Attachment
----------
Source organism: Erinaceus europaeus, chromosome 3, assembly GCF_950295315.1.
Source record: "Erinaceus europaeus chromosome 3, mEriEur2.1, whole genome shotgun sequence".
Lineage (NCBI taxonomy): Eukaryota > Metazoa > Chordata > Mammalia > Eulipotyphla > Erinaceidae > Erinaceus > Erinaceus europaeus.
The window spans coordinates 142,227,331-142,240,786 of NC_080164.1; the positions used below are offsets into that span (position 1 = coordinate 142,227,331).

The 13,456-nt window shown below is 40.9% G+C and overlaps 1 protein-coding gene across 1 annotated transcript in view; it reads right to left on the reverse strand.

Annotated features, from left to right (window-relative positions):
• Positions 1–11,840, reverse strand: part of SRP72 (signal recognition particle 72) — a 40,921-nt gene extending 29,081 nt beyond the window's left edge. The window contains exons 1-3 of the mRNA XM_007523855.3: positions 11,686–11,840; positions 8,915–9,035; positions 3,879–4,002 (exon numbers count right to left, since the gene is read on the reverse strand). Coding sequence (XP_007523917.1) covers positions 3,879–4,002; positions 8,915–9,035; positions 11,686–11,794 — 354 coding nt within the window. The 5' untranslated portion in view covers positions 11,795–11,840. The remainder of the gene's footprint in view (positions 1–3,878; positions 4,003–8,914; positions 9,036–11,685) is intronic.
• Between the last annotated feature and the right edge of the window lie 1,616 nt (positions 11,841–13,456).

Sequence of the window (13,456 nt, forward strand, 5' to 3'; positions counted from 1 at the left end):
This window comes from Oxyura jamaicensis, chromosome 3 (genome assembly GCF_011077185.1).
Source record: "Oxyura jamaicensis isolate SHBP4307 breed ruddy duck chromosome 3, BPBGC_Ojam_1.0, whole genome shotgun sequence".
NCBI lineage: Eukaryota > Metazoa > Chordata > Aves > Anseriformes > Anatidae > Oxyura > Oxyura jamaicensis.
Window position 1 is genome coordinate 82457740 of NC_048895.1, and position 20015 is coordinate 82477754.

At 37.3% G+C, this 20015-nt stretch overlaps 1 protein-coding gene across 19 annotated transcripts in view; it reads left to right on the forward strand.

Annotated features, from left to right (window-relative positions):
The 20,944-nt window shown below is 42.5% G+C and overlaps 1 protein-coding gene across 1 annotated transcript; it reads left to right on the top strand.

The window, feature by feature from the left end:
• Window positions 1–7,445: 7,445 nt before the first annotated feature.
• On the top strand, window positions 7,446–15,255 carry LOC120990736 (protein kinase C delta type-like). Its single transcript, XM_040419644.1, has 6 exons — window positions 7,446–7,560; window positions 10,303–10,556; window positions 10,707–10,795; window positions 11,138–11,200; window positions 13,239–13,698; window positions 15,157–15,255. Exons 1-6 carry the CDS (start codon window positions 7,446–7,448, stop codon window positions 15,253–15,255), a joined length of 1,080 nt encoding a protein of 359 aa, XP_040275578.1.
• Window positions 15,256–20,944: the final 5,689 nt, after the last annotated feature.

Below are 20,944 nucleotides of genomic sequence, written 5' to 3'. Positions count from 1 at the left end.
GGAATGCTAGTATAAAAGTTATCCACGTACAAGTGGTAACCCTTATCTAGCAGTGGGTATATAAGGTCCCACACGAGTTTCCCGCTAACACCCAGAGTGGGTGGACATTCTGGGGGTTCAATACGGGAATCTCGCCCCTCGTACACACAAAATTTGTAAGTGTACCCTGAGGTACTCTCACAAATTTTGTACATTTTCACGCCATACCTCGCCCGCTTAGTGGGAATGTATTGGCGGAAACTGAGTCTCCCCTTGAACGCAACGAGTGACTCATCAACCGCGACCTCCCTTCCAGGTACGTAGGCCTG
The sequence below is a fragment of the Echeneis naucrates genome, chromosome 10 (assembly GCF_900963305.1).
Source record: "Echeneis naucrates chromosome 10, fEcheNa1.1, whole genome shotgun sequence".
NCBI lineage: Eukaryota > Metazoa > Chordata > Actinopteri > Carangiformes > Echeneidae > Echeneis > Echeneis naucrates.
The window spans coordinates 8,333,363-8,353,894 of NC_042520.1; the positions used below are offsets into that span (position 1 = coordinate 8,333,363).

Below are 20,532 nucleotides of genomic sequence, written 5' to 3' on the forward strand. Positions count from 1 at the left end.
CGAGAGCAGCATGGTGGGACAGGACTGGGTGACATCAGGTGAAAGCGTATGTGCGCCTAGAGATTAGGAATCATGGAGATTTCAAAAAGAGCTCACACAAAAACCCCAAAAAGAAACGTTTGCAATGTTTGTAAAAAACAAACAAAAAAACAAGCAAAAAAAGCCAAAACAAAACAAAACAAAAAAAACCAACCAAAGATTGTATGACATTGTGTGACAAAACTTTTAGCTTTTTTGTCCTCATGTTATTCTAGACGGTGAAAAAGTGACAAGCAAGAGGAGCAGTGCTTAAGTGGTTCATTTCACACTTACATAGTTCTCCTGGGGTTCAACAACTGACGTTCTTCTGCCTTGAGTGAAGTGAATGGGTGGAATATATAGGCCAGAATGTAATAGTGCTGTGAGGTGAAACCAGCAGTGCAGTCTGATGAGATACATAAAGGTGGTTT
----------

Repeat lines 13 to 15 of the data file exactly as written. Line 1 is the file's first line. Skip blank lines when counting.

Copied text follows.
Window position 1 is genome coordinate 82457740 of NC_048895.1, and position 20015 is coordinate 82477754.

At 37.3% G+C, this 20015-nt stretch overlaps 1 protein-coding gene across 19 annotated transcripts in view; it reads left to right on the forward strand.

Annotated features, from left to right (window-relative positions):